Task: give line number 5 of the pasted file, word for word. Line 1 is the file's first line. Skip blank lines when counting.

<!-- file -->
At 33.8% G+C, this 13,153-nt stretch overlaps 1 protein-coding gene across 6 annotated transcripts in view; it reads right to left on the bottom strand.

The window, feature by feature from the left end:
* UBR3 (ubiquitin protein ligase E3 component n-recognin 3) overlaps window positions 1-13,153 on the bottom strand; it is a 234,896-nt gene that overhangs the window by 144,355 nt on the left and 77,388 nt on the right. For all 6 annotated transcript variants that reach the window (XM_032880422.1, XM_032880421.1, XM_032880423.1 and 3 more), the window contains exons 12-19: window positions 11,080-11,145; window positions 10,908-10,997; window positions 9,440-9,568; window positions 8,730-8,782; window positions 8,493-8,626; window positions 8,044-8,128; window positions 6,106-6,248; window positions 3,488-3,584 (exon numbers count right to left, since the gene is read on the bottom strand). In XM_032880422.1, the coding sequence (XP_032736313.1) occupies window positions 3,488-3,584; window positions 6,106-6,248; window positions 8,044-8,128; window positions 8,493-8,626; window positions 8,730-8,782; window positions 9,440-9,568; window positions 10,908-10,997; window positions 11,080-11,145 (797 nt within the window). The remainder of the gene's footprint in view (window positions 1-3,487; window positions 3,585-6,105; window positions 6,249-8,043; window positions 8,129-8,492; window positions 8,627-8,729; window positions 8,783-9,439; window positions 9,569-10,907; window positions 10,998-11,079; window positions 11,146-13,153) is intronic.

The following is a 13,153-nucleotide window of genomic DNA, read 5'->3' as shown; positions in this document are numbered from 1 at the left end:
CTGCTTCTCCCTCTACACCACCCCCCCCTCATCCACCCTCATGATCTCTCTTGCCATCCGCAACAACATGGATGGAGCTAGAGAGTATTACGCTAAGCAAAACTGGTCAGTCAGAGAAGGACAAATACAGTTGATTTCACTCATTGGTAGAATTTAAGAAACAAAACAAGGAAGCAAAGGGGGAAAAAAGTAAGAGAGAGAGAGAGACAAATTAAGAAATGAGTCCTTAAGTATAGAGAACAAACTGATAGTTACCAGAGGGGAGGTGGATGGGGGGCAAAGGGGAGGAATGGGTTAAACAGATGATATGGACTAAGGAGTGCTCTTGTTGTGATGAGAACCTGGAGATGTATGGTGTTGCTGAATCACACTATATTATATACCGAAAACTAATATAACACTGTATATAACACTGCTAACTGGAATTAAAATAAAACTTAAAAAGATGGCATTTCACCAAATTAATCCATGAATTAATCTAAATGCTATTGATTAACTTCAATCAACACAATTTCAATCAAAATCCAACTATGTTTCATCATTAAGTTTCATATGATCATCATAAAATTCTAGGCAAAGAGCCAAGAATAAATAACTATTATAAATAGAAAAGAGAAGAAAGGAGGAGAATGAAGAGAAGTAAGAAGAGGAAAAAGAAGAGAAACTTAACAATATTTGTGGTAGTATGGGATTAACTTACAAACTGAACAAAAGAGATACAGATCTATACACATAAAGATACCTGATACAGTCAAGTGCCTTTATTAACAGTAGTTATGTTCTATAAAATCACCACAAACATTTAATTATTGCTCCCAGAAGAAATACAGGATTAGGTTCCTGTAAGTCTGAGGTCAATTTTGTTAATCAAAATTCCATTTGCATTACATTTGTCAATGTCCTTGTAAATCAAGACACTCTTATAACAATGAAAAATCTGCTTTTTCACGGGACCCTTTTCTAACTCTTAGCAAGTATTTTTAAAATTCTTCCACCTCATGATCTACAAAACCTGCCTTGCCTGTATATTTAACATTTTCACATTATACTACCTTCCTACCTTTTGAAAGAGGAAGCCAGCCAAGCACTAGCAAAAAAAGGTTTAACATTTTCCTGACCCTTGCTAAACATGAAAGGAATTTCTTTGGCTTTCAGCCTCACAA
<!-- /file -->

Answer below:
CTGCTTCTCCCTCTACACCACCCCCCCCTCATCCACCCTCATGATCTCTCTTGCCATCCGCAACAACATGGATGGAGCTAGAGAGTATTACGCTAAGCAAAACTGGTCAGTCAGAGAAGGACAAATACAGTTGATTTCACTCATTGGTAGAATTTAAGAAACAAAACAAGGAAGCAAAGGGGGAAAAAAGTAAGAGAGAGAGAGAGACAAATTAAGAAATGAGTCCTTAAGTATAGAGAACAAACTGATAGTTACCAGAGGGGAGGTGGATGGGGGGCAAAGGGGAGGAATGGGTTAAACAGATGATATGGACTAAGGAGTGCTCTTGTTGTGATGAGAACCTGGAGATGTATGGTGTTGCTGAATCACACTATATTATATACCGAAAACTAATATAACACTGTATATAACACTGCTAACTGGAATTAAAATAAAACTTAAAAAGATGGCATTTCACCAAATTAATCCATGAATTAATCTAAATGCTATTGATTAACTTCAATCAACACAATTTCAATCAAAATCCAACTATGTTTCATCATTAAGTTTCATATGATCATCATAAAATTCTAGGCAAAGAGCCAAGAATAAATAACTATTATAAATAGAAAAGAGAAGAAAGGAGGAGAATGAAGAGAAGTAAGAAGAGGAAAAAGAAGAGAAACTTAACAATATTTGTGGTAGTATGGGATTAACTTACAAACTGAACAAAAGAGATACAGATCTATACACATAAAGATACCTGATACAGTCAAGTGCCTTTATTAACAGTAGTTATGTTCTATAAAATCACCACAAACATTTAATTATTGCTCCCAGAAGAAATACAGGATTAGGTTCCTGTAAGTCTGAGGTCAATTTTGTTAATCAAAATTCCATTTGCATTACATTTGTCAATGTCCTTGTAAATCAAGACACTCTTATAACAATGAAAAATCTGCTTTTTCACGGGACCCTTTTCTAACTCTTAGCAAGTATTTTTAAAATTCTTCCACCTCATGATCTACAAAACCTGCCTTGCCTGTATATTTAACATTTTCACATTATACTACCTTCCTACCTTTTGAAAGAGGAAGCCAGCCAAGCACTAGCAAAAAAAGGTTTAACATTTTCCTGACCCTTGCTAAACATGAAAGGAATTTCTTTGGCTTTCAGCCTCACAA